| ohv rb dsprep training testing |

"Create and cache the 10 one-hot vectors."
ohv := IdentityDictionary new.
0 to: 9 do: [ :i |
  ohv at: i put: (MLMnistReader onehot: i) ].

"No change."
rb := [ :fn |
  | r |
  r := NeoCSVReader on: fn asFileReference readStream.
  1 to: 64 do: [ :i |
    r addFieldConverter: [ :string | string asInteger / 16.0 ]].
  "The converter normalizes the 64 input integers into floats between 0 and 1."
  r addIntegerField.
  r upToEnd ].

"Turn the output of 'rb' into a MLDataset."
dsprep := [ :aa |
  MLDataset new 
    input: (aa collect: [ :ea | ea allButLast asPMVector ]) 
    output: (aa collect: [ :ea | ohv at: ea last ]) ].

training := dsprep value: (rb value: '/tmp/optdigits.tra').
testing := dsprep value: (rb value: '/tmp/optdigits.tes').

Note MLMnistReader>>onehot: which creates a 'one-hot' vector for each digit. One-hot vectors make machine learning more effective. They are easy to understand "pictorially":

  • For the digit 0, [1 0 0 0 0 0 0 0 0 0].
  • For the digit 1, [0 1 0 0 0 0 0 0 0 0].
  • For the digit 3, [0 0 0 1 0 0 0 0 0 0].
  • ...
  • For the digit 9, [0 0 0 0 0 0 0 0 0 1].

Since there are over 5,000 records, we precompute the one-hot vectors and reuse them, instead of creating one vector per record.

Now create a 3-layer neural network of 64 input, 96 hidden, and 10 output neurons, set it to learn from the training data for 500 epochs, and test it:

| net result | 
net := MLNeuralNetwork new initialize: #(64 96 10).
net costFunction: (MLSoftmaxCrossEntropy  new).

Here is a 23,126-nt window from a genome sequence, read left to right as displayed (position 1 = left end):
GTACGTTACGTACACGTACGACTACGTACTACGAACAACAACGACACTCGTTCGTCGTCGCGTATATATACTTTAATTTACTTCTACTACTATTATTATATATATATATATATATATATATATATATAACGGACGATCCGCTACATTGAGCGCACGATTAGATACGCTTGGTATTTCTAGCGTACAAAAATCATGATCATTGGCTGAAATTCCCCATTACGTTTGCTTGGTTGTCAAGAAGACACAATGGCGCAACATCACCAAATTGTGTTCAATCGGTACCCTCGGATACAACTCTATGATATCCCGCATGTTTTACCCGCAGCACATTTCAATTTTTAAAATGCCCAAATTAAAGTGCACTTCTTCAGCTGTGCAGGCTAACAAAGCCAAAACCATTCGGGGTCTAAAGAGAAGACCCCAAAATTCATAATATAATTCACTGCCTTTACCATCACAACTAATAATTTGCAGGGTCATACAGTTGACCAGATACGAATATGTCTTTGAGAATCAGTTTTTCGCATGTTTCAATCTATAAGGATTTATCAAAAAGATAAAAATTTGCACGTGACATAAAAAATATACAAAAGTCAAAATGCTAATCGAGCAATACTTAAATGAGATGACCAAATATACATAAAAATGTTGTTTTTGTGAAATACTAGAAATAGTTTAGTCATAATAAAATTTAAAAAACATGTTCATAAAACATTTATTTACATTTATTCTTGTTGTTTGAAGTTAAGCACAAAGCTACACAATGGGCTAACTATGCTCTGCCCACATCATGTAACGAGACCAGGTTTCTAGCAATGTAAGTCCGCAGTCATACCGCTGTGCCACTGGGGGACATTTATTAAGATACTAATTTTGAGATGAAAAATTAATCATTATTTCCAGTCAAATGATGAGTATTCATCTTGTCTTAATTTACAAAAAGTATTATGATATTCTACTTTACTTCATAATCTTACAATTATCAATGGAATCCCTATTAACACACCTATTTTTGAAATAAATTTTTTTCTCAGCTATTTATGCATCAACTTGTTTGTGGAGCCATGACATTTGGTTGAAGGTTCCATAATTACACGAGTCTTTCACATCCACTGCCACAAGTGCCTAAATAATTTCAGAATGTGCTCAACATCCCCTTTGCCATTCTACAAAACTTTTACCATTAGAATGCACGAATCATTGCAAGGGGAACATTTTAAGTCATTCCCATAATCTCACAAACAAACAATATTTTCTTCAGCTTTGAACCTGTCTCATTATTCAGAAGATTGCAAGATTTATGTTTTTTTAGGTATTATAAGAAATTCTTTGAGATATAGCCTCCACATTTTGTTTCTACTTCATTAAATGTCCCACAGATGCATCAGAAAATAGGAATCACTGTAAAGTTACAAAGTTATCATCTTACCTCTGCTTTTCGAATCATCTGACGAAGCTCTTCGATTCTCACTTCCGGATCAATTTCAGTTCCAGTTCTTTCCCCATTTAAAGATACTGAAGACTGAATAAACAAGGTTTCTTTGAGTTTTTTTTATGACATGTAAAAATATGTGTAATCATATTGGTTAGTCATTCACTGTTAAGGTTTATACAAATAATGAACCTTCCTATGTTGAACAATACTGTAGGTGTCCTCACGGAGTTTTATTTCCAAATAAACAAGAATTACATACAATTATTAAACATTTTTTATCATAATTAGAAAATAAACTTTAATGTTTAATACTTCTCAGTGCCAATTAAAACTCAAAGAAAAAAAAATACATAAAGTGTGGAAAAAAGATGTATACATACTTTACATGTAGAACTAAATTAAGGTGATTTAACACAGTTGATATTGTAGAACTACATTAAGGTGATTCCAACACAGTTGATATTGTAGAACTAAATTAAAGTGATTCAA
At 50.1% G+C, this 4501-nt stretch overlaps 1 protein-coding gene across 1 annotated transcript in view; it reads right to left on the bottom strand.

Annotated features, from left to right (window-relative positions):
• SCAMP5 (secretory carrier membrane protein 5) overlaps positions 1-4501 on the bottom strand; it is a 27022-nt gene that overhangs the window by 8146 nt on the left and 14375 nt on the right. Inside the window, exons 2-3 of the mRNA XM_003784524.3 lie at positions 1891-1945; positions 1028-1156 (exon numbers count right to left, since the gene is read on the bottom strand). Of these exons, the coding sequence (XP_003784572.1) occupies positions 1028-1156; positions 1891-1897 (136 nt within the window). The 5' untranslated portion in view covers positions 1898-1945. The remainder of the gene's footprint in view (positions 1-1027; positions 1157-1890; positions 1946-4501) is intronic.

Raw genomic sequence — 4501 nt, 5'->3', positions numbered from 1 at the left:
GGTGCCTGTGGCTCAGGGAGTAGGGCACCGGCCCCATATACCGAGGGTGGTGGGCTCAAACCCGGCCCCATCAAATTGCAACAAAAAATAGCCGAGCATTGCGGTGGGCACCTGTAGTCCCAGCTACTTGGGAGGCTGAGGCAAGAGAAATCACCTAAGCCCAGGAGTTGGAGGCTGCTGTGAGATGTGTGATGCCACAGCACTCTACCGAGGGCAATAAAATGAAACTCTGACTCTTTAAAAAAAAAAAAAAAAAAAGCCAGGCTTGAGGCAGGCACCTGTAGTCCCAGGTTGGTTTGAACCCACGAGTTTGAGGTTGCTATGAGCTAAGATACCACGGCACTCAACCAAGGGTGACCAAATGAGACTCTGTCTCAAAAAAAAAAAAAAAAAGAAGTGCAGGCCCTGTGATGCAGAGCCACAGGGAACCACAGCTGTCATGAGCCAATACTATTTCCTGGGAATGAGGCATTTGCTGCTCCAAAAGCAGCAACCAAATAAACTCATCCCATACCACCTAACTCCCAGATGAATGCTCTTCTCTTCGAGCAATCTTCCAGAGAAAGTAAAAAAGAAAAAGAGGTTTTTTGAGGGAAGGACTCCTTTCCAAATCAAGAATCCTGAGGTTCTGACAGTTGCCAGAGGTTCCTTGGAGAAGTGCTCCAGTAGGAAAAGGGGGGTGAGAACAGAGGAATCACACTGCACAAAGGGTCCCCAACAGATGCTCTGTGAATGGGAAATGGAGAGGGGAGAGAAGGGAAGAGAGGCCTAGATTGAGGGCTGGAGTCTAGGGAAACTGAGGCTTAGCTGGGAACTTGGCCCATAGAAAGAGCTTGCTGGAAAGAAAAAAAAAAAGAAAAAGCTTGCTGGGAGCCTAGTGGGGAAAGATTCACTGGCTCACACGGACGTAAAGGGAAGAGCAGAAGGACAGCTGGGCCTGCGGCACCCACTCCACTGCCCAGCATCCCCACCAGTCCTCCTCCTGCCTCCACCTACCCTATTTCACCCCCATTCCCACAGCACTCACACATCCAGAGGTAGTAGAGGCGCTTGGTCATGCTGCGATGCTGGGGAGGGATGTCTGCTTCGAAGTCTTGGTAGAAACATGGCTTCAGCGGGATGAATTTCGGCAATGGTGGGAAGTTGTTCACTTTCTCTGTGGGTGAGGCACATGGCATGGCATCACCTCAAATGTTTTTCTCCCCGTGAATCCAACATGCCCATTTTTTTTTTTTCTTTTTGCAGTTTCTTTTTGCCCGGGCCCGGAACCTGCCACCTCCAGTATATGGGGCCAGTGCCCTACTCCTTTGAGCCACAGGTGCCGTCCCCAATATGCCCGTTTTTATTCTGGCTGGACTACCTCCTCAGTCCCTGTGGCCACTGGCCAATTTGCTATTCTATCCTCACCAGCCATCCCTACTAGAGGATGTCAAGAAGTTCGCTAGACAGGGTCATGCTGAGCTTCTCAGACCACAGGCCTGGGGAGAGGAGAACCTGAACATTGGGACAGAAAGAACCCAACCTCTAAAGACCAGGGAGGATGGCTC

net outputLayer activationFunction: (MLSoftmax new).
net learningRate: 0.5.
net learn: training epochs: 500.

result := Array new: testing size.
testing input doWithIndex: [ :ea :i |
  | ret |
  ret := net value: ea.
  result at: i
    put: (Array 
            "'i' identifies the record in the test set."
            with: i
            "The neuron that is 'most activated' serves as the prediction."
            with: (ret indexOf: (ret max: [ :x | x ])) - 1 
            "The actual digit from the test set, decoded from its one-hot vector."
            with: ((testing output at: i) findFirst: [ :x | x = 1 ]) - 1) ].
result inspect.

From the inspector, we can see that the network got records 3, 6 and 20 wrong:

In the inspector's code pane, the following snippet shows that the network's accuracy is about 92%.

1 - (self select: [ :x | (x second = x third) not ]) size / 1797.0)

Not bad for a first attempt. However, the data set's source states that the K-Nearest Neighbours algorithm achieved up to 98% accuracy on the testing set, so there's plenty of room for improvement for the network.

Here's a screenshot showing some of the 8x8 digits with their predicted and actual values. I don't know about you, but the top right "digit" looks more like a smudge to me than any number.

Code to generate the digit images follows:

| mb | 
mb := [ :array :row :predicted :actual |
  | b lb |
  b := RTMondrian new.
  b shape box
    size: 1;
    color: Color gray.
  b nodes: array.
  b normalizer normalizeColorAsGray: [ :x | x * 16 ].
  b layout gridWithPerRow: 8;
    gapSize: 0.
  b build.
  lb := RTLegendBuilder new.
  lb view: b view.
  lb textSize: 9;
    addText: 'Row ', row asString,